A good example of this is waking up in the morning. If you sleep early, waking up earlier is easier.
If you have bad habits preventing this, consider making them harder.
Say for instance going on social media keeps you up at night. You can force your phone to do-not-disturb for a given time frame so you don't go on there.
Other ways of making habits easier is to also make things more visible. If you want to weigh yourself every time, consider putting that scale in plain sight
Automate as much boring work as possible. Or things that are easy to delegate with a clear outcome. This frees up your time so you can focus on things you care about
Toyota pioneered a technique called LEAN. Agile/scrum are derived from this. LEAN is the principle and holistic approach for analyzing and prioritizing things that matter.
You look at that lifecycle and see what things matter in there. The ones that matter is called MUDA, or wasted effort. You can eliminate those from your schedule if it doesn't add value to your life.
A good example of this is eating breakfast in the morning. You can just drink a protein smoothie instead of making a traditional breakfast.
From a development standpoint, this could mean having your tools open and ready at any point for developing.
This way you don't have to open up vscode, find your code snippets, etc because it's already open. This might mean you don't turn off your computer all the time.
Don't overly automate though.
If your room is messy, clean it up all in one shot.
It takes a certain amount of time to get in the mood to clean, and by splitting this over two days, things take longer.
You'll also feel much better by cleaning things and the next day you can relax.
This principle applies to work. Get all your work done in one shot so you can take it easy the rest of the day.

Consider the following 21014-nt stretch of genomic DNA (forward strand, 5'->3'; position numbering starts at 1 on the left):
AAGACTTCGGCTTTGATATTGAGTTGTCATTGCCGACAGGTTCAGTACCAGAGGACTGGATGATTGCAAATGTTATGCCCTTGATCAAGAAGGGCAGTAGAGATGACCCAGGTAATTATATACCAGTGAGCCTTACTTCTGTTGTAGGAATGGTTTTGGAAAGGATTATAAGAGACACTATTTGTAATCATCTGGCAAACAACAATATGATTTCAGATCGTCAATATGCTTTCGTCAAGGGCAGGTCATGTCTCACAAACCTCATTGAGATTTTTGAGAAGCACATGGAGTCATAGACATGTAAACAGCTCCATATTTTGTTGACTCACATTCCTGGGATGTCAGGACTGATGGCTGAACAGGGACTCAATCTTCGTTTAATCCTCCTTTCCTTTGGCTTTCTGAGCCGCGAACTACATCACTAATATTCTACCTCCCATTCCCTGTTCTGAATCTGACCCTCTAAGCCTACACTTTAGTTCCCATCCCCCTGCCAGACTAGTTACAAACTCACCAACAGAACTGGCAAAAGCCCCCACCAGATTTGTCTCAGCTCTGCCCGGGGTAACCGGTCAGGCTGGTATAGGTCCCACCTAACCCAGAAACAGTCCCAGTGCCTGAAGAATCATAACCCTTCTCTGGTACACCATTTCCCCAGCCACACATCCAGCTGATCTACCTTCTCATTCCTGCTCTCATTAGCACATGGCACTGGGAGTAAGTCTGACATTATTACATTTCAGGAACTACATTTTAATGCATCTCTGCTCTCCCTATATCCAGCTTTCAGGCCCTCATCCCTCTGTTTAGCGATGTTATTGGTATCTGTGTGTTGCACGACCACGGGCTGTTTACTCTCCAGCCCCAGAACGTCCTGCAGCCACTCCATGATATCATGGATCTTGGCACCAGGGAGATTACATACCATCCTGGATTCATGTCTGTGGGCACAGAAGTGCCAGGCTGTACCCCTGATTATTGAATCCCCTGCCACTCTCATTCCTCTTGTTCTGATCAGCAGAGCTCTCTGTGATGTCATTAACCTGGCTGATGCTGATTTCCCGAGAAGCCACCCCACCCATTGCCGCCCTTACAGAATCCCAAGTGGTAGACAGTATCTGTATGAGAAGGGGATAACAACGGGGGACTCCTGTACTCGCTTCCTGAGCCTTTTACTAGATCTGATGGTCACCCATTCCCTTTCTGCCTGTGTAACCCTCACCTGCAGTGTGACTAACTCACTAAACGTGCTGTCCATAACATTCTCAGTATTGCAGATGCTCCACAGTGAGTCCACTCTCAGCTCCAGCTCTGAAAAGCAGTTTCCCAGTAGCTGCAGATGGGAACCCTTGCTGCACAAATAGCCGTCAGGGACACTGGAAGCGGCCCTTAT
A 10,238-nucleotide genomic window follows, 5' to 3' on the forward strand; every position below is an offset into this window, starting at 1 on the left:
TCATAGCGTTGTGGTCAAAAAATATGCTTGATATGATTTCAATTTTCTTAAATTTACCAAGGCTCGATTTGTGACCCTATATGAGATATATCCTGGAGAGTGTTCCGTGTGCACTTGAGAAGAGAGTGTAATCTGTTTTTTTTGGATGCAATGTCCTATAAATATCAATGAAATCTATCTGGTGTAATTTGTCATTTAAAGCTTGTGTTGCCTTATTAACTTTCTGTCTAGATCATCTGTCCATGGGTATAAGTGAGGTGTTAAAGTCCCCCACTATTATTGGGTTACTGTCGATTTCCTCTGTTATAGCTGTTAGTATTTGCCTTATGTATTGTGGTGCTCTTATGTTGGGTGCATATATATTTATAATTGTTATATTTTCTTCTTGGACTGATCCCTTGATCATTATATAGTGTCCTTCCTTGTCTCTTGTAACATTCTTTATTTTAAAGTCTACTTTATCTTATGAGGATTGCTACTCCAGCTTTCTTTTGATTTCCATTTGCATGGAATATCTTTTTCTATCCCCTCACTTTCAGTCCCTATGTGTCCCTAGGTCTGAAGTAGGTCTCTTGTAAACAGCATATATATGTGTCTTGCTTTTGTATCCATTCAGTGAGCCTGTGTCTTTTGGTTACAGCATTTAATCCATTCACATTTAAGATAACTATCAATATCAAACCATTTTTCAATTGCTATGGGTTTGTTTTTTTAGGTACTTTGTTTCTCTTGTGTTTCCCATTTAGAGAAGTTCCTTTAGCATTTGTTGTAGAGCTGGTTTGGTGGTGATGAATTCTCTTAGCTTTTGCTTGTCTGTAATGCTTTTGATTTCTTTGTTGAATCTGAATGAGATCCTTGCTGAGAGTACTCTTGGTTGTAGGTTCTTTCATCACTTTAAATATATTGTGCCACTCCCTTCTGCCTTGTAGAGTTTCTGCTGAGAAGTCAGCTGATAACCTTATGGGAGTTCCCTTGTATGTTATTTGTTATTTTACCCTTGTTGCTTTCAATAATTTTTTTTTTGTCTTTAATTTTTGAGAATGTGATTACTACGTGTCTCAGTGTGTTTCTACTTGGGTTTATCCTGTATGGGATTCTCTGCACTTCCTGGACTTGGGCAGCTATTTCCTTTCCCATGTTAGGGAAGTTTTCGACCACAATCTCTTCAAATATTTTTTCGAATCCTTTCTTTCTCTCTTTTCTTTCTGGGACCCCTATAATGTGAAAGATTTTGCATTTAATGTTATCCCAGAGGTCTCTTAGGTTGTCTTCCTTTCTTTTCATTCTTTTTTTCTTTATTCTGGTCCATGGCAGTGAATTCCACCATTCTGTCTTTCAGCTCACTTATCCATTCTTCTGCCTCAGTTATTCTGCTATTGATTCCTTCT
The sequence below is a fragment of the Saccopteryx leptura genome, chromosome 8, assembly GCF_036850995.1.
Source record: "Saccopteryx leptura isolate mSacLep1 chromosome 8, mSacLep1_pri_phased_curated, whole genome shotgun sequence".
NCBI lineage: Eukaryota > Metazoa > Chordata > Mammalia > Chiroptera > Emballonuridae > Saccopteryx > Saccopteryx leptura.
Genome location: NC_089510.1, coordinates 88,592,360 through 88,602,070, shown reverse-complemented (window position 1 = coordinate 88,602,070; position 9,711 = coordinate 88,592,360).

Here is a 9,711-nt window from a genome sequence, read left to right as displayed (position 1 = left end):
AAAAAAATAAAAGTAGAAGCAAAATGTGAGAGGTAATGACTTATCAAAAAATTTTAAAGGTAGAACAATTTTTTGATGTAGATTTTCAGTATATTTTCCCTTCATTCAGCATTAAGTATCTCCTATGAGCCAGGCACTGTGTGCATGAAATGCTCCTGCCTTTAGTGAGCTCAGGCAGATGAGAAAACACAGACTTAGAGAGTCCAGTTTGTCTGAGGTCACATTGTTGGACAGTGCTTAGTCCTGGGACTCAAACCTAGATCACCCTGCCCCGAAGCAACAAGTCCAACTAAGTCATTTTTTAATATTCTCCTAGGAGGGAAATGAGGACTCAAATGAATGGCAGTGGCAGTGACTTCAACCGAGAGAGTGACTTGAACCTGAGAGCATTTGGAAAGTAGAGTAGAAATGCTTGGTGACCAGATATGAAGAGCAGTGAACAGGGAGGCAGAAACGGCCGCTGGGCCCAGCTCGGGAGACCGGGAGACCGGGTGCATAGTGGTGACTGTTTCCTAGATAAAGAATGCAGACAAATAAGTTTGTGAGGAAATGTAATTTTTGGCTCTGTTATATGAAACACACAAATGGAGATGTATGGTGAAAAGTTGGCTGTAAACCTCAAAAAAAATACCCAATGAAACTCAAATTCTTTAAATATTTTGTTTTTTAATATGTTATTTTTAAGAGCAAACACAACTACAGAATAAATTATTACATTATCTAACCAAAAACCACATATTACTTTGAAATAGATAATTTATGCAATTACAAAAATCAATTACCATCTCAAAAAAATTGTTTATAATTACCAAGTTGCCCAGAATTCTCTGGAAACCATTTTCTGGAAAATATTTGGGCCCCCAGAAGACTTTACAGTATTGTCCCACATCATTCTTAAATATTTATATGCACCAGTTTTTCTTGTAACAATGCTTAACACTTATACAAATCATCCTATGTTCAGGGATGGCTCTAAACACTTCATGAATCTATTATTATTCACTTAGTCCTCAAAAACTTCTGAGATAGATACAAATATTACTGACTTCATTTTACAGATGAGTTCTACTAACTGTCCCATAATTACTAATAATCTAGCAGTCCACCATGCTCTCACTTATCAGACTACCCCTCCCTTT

Another core principle in this book is spark-joy. Make your life enjoyable by adding small fun things to it.
This could be adding whipped cream on your breakfast smoothie in the morning.
Plan focus periods during your workweek. Up to 2 work periods a day. Focus on one problem or one domain for those focal periods.
They should last a few hours for each focus sessions. Don't get distracted during these hours.
The premise is you need to dedicate every mental resource for solving those problems.
For timeframes where you don't have as much time, this is best for doing administrative work.
If you have space in your house, you should have a dedicated deep-work spot. This is most likely your office.
Certain music can be used to trigger "focus-periods". Any non-vocal music is good such as chill-hop or lofi.
There is fast thinking and slow thinking. System 1 and System 2.
We're only capable of only so much slow-thinking per day. If your first learning how to do software development, this is slow-thinking System 2
You have to wrap your head around programming paradigms and language syntax.
But let's say you have 10+ years of experience in doing PHP development.
Doing PHP development at that point is System 1 since you've done it so many times.
The more experienced you get a task, the more intuitive it becomes.
The goal is to create as many System 1 thought processes for software development.
Don't overly optimize and don't overly garden your productivity systems. Make sure you focus on your goals first.
Consider using low tech and known solutions for solving problems.
Think about how often you want to be productive. It's not always good to be overly productive.
Vincent talks about turning 30 and German talks about starting a new job